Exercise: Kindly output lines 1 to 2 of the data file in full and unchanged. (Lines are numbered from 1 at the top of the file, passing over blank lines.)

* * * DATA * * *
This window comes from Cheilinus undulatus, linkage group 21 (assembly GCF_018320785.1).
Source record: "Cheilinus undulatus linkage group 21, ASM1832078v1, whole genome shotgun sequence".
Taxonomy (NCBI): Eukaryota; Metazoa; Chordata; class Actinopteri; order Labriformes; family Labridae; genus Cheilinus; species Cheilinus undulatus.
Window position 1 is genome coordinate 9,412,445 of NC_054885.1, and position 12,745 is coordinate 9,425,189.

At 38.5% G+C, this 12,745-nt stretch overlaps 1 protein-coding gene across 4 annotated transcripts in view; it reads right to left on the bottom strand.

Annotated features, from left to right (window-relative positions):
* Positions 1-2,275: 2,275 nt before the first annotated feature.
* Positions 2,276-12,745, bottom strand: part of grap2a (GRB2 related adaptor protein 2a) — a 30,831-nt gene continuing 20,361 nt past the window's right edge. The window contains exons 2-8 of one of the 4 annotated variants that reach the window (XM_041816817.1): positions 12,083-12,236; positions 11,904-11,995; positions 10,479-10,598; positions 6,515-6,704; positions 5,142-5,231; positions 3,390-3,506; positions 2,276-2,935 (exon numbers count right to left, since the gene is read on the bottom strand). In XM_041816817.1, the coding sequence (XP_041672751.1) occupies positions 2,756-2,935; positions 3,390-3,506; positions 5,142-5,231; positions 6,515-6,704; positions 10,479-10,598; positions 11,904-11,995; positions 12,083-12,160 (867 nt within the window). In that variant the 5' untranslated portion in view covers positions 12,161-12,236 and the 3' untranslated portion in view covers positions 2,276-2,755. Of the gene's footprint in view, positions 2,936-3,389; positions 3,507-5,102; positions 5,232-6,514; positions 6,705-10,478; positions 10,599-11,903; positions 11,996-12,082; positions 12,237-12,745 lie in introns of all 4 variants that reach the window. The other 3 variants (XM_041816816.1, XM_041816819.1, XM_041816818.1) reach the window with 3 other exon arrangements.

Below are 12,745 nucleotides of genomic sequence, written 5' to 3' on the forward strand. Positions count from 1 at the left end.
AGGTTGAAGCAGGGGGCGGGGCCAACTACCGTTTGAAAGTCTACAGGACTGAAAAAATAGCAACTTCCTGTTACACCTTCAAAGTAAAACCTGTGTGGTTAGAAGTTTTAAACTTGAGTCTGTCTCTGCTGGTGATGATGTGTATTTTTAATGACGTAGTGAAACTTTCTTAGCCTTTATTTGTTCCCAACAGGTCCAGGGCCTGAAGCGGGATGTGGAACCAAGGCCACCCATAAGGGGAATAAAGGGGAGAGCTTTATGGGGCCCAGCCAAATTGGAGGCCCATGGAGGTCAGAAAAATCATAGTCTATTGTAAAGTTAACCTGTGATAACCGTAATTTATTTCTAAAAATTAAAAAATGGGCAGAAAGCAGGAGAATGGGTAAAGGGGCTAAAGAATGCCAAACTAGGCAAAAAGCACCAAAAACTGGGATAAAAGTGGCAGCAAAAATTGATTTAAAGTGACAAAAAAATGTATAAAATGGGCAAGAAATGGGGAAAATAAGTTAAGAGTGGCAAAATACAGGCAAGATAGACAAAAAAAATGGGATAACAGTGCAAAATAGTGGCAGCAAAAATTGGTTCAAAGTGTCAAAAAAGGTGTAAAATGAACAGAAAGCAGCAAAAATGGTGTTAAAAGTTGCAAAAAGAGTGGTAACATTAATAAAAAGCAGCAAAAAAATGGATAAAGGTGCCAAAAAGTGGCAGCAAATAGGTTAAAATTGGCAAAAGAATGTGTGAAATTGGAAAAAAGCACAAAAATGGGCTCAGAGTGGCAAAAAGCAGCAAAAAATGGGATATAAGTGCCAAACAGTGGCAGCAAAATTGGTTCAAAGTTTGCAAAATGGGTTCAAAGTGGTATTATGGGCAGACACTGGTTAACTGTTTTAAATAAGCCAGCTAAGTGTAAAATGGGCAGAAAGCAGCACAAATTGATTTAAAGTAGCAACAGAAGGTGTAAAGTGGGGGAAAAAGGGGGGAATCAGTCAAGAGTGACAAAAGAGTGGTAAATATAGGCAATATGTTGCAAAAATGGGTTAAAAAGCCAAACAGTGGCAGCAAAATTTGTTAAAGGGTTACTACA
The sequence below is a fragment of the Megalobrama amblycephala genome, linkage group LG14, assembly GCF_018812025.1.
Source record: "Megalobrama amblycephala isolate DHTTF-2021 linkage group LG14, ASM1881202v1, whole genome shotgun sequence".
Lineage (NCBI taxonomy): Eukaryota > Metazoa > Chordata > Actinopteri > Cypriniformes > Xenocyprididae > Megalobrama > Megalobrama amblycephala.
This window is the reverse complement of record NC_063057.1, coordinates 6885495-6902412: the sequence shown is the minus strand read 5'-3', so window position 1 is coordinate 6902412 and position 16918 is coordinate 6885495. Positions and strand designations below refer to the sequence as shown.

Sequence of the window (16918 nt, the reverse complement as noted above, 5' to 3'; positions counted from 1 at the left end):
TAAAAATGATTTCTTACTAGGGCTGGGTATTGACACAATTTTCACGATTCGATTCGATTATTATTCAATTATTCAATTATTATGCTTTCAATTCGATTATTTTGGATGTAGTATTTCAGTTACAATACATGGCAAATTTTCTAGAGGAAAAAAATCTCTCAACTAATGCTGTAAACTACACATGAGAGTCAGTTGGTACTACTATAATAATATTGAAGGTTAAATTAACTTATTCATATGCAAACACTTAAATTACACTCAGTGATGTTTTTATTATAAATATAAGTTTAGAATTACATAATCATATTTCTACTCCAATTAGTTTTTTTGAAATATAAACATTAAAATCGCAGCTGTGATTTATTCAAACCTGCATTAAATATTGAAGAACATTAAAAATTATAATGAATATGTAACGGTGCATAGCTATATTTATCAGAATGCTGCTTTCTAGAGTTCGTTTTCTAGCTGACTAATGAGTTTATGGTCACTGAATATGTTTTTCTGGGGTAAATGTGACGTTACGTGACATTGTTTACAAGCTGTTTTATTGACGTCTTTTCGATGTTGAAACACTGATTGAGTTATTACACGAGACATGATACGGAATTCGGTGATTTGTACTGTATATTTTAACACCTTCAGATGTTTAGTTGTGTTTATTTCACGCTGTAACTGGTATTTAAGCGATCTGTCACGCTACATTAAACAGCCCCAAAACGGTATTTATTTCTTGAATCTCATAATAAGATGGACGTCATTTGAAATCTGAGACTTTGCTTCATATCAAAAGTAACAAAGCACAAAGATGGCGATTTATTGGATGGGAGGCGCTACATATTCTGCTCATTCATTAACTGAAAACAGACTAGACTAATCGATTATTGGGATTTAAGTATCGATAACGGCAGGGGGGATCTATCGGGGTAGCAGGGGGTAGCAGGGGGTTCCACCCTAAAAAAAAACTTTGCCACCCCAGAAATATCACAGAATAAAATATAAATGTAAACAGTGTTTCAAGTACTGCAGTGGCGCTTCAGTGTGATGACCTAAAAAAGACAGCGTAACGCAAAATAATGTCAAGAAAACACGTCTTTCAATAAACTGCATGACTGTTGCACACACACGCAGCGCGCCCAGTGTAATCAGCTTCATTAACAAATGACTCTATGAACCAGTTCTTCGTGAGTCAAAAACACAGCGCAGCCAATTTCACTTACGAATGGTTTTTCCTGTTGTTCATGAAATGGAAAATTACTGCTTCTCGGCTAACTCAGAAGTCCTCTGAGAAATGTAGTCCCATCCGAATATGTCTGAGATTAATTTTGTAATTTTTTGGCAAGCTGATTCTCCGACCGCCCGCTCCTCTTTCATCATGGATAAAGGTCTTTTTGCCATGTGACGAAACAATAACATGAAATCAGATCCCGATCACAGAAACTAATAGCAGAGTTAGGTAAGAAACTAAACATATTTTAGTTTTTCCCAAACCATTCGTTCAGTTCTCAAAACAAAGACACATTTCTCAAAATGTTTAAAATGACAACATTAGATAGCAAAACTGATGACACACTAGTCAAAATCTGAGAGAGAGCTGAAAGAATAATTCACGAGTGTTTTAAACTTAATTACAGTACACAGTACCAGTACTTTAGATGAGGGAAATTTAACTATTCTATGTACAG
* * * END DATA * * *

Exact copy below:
This window comes from Cheilinus undulatus, linkage group 21 (assembly GCF_018320785.1).
Source record: "Cheilinus undulatus linkage group 21, ASM1832078v1, whole genome shotgun sequence".